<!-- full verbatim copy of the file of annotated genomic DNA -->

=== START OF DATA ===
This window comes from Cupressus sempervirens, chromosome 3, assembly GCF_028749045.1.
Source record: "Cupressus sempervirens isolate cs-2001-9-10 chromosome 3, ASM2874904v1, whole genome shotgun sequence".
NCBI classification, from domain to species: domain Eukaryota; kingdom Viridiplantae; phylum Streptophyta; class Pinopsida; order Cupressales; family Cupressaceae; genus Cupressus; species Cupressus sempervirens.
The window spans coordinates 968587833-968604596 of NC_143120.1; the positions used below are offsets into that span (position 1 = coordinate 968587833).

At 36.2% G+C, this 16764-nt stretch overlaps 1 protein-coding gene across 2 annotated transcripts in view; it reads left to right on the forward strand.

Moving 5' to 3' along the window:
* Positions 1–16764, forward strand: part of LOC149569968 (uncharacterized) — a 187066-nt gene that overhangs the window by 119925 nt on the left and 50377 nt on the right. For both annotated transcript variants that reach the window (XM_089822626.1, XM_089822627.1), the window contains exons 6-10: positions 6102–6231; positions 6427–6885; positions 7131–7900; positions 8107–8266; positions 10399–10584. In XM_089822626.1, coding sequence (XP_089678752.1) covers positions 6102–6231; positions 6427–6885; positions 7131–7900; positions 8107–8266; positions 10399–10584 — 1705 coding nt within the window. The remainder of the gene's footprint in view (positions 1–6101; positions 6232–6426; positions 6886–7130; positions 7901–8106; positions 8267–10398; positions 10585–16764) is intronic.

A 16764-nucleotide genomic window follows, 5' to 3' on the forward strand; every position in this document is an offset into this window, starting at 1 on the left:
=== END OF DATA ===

This window comes from Cupressus sempervirens, chromosome 3, assembly GCF_028749045.1.
Source record: "Cupressus sempervirens isolate cs-2001-9-10 chromosome 3, ASM2874904v1, whole genome shotgun sequence".
NCBI classification, from domain to species: domain Eukaryota; kingdom Viridiplantae; phylum Streptophyta; class Pinopsida; order Cupressales; family Cupressaceae; genus Cupressus; species Cupressus sempervirens.
The window spans coordinates 968587833-968604596 of NC_143120.1; the positions used below are offsets into that span (position 1 = coordinate 968587833).

At 36.2% G+C, this 16764-nt stretch overlaps 1 protein-coding gene across 2 annotated transcripts in view; it reads left to right on the forward strand.

Moving 5' to 3' along the window:
* Positions 1–16764, forward strand: part of LOC149569968 (uncharacterized) — a 187066-nt gene that overhangs the window by 119925 nt on the left and 50377 nt on the right. For both annotated transcript variants that reach the window (XM_089822626.1, XM_089822627.1), the window contains exons 6-10: positions 6102–6231; positions 6427–6885; positions 7131–7900; positions 8107–8266; positions 10399–10584. In XM_089822626.1, coding sequence (XP_089678752.1) covers positions 6102–6231; positions 6427–6885; positions 7131–7900; positions 8107–8266; positions 10399–10584 — 1705 coding nt within the window. The remainder of the gene's footprint in view (positions 1–6101; positions 6232–6426; positions 6886–7130; positions 7901–8106; positions 8267–10398; positions 10585–16764) is intronic.

A 16764-nucleotide genomic window follows, 5' to 3' on the forward strand; every position in this document is an offset into this window, starting at 1 on the left: